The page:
Azara microphylla Hook.f.

Small-leaved azure

Family: Salicaceae

Azara is a member of the family Salicaceae (formerly in Flacourtiaceae a fascinating family of mostly tropical and sub-tropical    trees and shrubs little known in gardens of the UK apart from a few individuals such as Azara spp and the lovely climber Berberidopsis corallina).
There are around 10 species of Azara, native to S. America (Chile and Argentina); most are suitable for milder parts of Ireland and the UK.
The specimen that is worth a second glance or two in the Belfast Botanic Gardens is Azara microphylla, to be found just inside the Botanic Avenue gate to the Gardens
Usually a shrub or elegant small tree, this specimen is slender and has adopted a multi-stemmed tree form. Nearby are several recovering coppiced bushes of the larger leaved Azara serrata.

Azara microphylla is an evergreen tree somewhat resembling Lonicera nitida with its small neat leaves. These are pleasantly glossy and arranged alternately along the stem in two opposite rows. Smaller, about one third the leaf size, foliose (leaf-like) stipules are attached at most nodes giving the appearance of leaves borne in unequal pairs. The yellow flowers are very small, often going unnoticed, but distinguished for their vanilla fragrance so early in the year, February to April, when they open. It is the cluster of stamens that is the most obvious characteristic of the flowers which appear on the underside of the twigs, so it is worth getting up close and searching for them. The scent spills out into the air.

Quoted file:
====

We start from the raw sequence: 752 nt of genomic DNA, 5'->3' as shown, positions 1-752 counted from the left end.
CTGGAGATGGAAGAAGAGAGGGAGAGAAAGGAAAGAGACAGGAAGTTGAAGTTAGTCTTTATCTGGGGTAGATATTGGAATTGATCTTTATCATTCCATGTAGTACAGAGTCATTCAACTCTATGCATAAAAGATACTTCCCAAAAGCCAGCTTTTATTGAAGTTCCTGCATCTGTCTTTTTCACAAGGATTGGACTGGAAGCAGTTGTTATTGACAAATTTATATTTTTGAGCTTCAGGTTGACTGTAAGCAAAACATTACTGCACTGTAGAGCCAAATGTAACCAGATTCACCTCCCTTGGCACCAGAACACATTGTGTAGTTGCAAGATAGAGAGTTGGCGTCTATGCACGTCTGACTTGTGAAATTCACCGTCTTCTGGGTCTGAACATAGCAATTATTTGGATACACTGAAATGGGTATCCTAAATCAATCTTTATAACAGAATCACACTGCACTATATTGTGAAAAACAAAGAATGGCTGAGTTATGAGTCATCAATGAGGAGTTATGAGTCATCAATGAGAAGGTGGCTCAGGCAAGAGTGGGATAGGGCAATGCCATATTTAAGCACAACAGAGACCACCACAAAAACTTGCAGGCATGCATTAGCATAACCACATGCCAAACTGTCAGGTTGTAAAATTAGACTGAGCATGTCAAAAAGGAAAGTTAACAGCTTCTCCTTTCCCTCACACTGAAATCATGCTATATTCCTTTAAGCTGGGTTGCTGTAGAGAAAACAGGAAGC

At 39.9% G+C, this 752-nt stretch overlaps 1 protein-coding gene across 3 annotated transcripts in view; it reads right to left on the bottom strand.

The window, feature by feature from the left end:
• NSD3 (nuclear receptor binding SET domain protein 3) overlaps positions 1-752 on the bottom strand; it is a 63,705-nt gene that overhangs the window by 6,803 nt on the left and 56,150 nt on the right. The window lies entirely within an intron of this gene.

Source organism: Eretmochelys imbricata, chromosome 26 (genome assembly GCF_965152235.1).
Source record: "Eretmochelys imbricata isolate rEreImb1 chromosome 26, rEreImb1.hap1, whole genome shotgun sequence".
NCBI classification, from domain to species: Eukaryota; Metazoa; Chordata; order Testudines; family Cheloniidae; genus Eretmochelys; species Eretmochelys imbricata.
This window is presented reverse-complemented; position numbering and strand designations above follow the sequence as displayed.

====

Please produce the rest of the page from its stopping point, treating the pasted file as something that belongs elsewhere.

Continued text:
A. microphylla ‘’Variegata’’ of garden origin has leaves edged with an irregular band of creamy yellow and has proved a popular garden shrub or wall plant.

Photos taken in Belfast Botanic Gardens in 2009 and 2010. Copyright: Friends of Belfast Botanic